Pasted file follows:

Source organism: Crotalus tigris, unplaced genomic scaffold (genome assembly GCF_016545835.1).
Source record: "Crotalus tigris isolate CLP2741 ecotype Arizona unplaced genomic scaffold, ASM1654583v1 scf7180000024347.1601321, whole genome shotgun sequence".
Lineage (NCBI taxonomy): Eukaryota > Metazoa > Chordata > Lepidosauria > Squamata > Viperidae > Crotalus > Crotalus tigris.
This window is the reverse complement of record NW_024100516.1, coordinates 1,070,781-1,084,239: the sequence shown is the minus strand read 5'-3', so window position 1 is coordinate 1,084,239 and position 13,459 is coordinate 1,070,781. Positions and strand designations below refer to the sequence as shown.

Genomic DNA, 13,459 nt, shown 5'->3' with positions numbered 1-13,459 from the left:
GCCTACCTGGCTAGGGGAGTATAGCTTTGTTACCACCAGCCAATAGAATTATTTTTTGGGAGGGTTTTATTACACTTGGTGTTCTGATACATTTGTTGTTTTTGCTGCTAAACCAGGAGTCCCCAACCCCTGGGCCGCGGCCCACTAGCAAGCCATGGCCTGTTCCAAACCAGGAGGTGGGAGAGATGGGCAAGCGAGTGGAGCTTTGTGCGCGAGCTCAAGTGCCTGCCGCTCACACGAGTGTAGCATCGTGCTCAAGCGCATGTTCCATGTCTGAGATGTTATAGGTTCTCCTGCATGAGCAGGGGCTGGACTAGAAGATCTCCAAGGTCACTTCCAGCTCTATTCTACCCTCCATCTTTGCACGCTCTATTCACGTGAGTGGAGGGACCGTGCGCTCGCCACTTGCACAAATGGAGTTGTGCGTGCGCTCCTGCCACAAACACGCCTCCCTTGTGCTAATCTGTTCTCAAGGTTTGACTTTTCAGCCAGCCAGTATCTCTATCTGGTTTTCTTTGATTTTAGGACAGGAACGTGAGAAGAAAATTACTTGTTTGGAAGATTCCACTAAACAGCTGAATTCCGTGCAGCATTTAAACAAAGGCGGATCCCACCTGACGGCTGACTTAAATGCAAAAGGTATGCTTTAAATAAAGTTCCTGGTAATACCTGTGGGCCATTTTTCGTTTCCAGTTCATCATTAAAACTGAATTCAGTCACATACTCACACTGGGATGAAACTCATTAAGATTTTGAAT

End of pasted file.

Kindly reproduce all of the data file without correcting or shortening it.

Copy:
Source organism: Crotalus tigris, unplaced genomic scaffold (genome assembly GCF_016545835.1).
Source record: "Crotalus tigris isolate CLP2741 ecotype Arizona unplaced genomic scaffold, ASM1654583v1 scf7180000024347.1601321, whole genome shotgun sequence".
Lineage (NCBI taxonomy): Eukaryota > Metazoa > Chordata > Lepidosauria > Squamata > Viperidae > Crotalus > Crotalus tigris.
This window is the reverse complement of record NW_024100516.1, coordinates 1,070,781-1,084,239: the sequence shown is the minus strand read 5'-3', so window position 1 is coordinate 1,084,239 and position 13,459 is coordinate 1,070,781. Positions and strand designations below refer to the sequence as shown.

Genomic DNA, 13,459 nt, shown 5'->3' with positions numbered 1-13,459 from the left:
GCCTACCTGGCTAGGGGAGTATAGCTTTGTTACCACCAGCCAATAGAATTATTTTTTGGGAGGGTTTTATTACACTTGGTGTTCTGATACATTTGTTGTTTTTGCTGCTAAACCAGGAGTCCCCAACCCCTGGGCCGCGGCCCACTAGCAAGCCATGGCCTGTTCCAAACCAGGAGGTGGGAGAGATGGGCAAGCGAGTGGAGCTTTGTGCGCGAGCTCAAGTGCCTGCCGCTCACACGAGTGTAGCATCGTGCTCAAGCGCATGTTCCATGTCTGAGATGTTATAGGTTCTCCTGCATGAGCAGGGGCTGGACTAGAAGATCTCCAAGGTCACTTCCAGCTCTATTCTACCCTCCATCTTTGCACGCTCTATTCACGTGAGTGGAGGGACCGTGCGCTCGCCACTTGCACAAATGGAGTTGTGCGTGCGCTCCTGCCACAAACACGCCTCCCTTGTGCTAATCTGTTCTCAAGGTTTGACTTTTCAGCCAGCCAGTATCTCTATCTGGTTTTCTTTGATTTTAGGACAGGAACGTGAGAAGAAAATTACTTGTTTGGAAGATTCCACTAAACAGCTGAATTCCGTGCAGCATTTAAACAAAGGCGGATCCCACCTGACGGCTGACTTAAATGCAAAAGGTATGCTTTAAATAAAGTTCCTGGTAATACCTGTGGGCCATTTTTCGTTTCCAGTTCATCATTAAAACTGAATTCAGTCACATACTCACACTGGGATGAAACTCATTAAGATTTTGAAT